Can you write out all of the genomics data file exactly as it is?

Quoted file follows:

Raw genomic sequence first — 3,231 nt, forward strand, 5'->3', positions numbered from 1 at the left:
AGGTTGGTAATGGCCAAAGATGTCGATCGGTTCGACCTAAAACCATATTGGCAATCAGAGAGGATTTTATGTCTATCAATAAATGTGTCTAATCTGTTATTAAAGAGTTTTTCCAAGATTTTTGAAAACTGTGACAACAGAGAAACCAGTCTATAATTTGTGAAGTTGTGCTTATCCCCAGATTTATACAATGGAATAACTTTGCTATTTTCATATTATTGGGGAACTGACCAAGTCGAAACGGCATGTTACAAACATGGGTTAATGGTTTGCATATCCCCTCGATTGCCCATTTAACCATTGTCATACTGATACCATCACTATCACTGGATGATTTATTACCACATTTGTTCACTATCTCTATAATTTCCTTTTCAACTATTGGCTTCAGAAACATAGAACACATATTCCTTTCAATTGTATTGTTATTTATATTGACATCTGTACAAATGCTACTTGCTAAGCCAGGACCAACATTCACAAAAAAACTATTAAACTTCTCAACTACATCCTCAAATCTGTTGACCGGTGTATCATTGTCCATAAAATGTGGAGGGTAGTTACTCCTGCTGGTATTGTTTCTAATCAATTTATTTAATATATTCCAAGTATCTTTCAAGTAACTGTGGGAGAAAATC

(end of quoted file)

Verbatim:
Raw genomic sequence first — 3,231 nt, forward strand, 5'->3', positions numbered from 1 at the left:
AGGTTGGTAATGGCCAAAGATGTCGATCGGTTCGACCTAAAACCATATTGGCAATCAGAGAGGATTTTATGTCTATCAATAAATGTGTCTAATCTGTTATTAAAGAGTTTTTCCAAGATTTTTGAAAACTGTGACAACAGAGAAACCAGTCTATAATTTGTGAAGTTGTGCTTATCCCCAGATTTATACAATGGAATAACTTTGCTATTTTCATATTATTGGGGAACTGACCAAGTCGAAACGGCATGTTACAAACATGGGTTAATGGTTTGCATATCCCCTCGATTGCCCATTTAACCATTGTCATACTGATACCATCACTATCACTGGATGATTTATTACCACATTTGTTCACTATCTCTATAATTTCCTTTTCAACTATTGGCTTCAGAAACATAGAACACATATTCCTTTCAATTGTATTGTTATTTATATTGACATCTGTACAAATGCTACTTGCTAAGCCAGGACCAACATTCACAAAAAAACTATTAAACTTCTCAACTACATCCTCAAATCTGTTGACCGGTGTATCATTGTCCATAAAATGTGGAGGGTAGTTACTCCTGCTGGTATTGTTTCTAATCAATTTATTTAATATATTCCAAGTATCTTTCAAGTAACTGTGGGAGAAAATC